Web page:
The proposed new terminal at Wichita's Mid-Continent Airport is on hold.
Council members said Tuesday that they want to know more about the prospects of the local economy before they commit to the $160 million project, which has been in the works for about seven years.
Mayor Carl Brewer asked city officials and economists at Wichita State University to monitor sales tax returns and other factors to try to provide the council with a solid forecast of the local economy.
Then, probably in January, the council will decide whether to solicit construction bids. If that happens, the terminal could still open sometime in 2014.
"I think we need to proceed cautiously because we don't know what the economy's going to look like for at least the next six months," Vice Mayor Jeff Longwell said.
Among top concerns:
* News that Louisiana is trying to lure away one of the city's top employers, Hawker Beechcraft.
* Continued layoffs in the city's cornerstone aviation industry.
* Concerns about whether state lawmakers will again subsidize low-cost airlines that fly out of Wichita.
The new terminal would be paid for with passenger fees, facility charges, airport revenue, rents, landing fees and Federal Aviation Administration and Department of Homeland Security grants. Airlines have told the city and its consultants that it opposes any increase in their fees.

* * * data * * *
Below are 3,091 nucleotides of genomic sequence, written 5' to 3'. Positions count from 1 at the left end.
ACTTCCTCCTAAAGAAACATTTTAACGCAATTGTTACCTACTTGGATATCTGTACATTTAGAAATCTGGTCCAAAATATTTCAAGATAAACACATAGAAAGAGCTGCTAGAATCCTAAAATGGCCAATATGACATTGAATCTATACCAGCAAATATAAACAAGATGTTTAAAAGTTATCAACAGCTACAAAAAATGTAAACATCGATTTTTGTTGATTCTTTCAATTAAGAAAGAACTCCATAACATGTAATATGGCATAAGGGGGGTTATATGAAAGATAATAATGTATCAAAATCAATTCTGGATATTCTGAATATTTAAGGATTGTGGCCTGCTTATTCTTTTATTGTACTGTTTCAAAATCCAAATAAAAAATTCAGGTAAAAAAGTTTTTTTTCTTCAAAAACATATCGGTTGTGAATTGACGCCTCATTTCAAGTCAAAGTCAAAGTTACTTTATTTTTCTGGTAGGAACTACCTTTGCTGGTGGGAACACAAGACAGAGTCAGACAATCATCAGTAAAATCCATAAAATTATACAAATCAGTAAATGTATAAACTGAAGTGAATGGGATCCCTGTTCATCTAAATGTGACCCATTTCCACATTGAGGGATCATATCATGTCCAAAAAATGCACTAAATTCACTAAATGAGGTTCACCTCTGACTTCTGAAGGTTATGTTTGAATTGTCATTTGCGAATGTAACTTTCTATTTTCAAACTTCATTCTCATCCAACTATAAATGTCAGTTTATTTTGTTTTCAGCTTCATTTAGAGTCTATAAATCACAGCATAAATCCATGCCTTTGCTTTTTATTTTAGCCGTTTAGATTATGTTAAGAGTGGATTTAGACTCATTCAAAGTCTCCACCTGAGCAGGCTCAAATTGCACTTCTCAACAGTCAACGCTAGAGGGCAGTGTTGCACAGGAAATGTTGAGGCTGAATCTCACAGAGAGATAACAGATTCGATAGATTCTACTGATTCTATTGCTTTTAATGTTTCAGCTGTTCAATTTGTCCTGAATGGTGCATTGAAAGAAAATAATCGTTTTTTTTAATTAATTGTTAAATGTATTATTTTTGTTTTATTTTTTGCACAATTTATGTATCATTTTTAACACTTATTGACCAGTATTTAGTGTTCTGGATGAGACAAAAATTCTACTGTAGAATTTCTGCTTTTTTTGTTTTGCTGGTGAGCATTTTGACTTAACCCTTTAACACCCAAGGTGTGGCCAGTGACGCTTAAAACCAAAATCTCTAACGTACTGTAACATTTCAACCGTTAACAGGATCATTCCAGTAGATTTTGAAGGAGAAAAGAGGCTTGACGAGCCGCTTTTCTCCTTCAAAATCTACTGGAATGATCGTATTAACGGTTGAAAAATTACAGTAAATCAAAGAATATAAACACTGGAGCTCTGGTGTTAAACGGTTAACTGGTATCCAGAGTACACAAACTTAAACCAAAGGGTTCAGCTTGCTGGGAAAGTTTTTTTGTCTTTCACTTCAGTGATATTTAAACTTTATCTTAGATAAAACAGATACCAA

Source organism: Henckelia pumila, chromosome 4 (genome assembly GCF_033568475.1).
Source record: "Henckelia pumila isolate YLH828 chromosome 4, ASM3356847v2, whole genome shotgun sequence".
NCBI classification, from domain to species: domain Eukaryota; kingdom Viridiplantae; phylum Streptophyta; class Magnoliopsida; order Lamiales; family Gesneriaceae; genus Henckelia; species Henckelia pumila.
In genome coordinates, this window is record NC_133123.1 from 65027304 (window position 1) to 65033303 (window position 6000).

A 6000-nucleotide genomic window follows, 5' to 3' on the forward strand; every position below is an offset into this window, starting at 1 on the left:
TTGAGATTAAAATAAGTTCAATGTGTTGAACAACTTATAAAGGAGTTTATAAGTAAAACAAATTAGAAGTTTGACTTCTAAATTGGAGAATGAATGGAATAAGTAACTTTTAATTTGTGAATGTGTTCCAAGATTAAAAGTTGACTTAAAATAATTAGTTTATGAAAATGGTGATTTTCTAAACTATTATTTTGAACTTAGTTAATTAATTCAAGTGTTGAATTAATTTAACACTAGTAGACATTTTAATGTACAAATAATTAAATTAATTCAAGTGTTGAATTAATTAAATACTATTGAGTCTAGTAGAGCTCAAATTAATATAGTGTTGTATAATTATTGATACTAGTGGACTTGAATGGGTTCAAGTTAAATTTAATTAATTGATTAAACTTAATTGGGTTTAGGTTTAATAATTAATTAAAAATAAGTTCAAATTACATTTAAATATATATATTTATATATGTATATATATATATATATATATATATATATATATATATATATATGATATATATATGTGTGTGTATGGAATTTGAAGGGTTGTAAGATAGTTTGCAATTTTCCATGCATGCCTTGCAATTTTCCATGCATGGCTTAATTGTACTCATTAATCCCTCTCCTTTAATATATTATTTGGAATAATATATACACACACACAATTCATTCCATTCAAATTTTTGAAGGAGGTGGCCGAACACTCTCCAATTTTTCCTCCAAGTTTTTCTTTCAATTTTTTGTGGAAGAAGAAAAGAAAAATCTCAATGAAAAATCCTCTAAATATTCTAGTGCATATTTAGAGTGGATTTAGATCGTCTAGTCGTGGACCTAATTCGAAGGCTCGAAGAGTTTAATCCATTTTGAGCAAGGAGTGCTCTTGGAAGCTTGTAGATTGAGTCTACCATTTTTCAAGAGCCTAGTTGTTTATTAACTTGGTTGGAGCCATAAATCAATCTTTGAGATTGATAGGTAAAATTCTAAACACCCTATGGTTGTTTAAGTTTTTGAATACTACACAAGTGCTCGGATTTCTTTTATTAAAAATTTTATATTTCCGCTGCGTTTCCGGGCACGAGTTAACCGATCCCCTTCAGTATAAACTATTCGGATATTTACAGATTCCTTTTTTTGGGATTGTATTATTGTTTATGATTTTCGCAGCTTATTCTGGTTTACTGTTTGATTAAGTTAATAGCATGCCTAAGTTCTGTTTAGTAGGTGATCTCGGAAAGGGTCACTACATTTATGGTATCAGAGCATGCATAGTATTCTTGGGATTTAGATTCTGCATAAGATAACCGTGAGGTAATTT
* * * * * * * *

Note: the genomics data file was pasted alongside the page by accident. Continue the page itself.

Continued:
The existing terminal is aging and needs repairs.
In a worst-case scenario, the airport could exhaust its ability to pay off debt for the new terminal, forcing the city to pay it off with taxpayer money.
But the city's consultant, Leigh Fisher, projects that would not happen.
The Wichita Airport Advisory Board voted 7-2 last month in favor of moving forward with the project. That vote followed news in July that the city would postpone the project to reevaluate its financial projections.
Dwight Greenlee, chairman of the advisory board, said he is concerned that the delay could cost the airport if construction costs climb or the cost of borrowing money increases.
"I'm convinced that we have enough things going for us in this community to see our way clear," he said after the council decided to delay.
He said, however, that while the city waits, the Federal Aviation Administration could decide to provide more funding for the project.
"It's a crap shoot," he said.
Airport director Victor White said that he and others are anxious to see what the bids come in at because many recent projects have come in significantly less than engineers' estimates.
"We're all just guessing right now as to what we think it's going to cost," he said.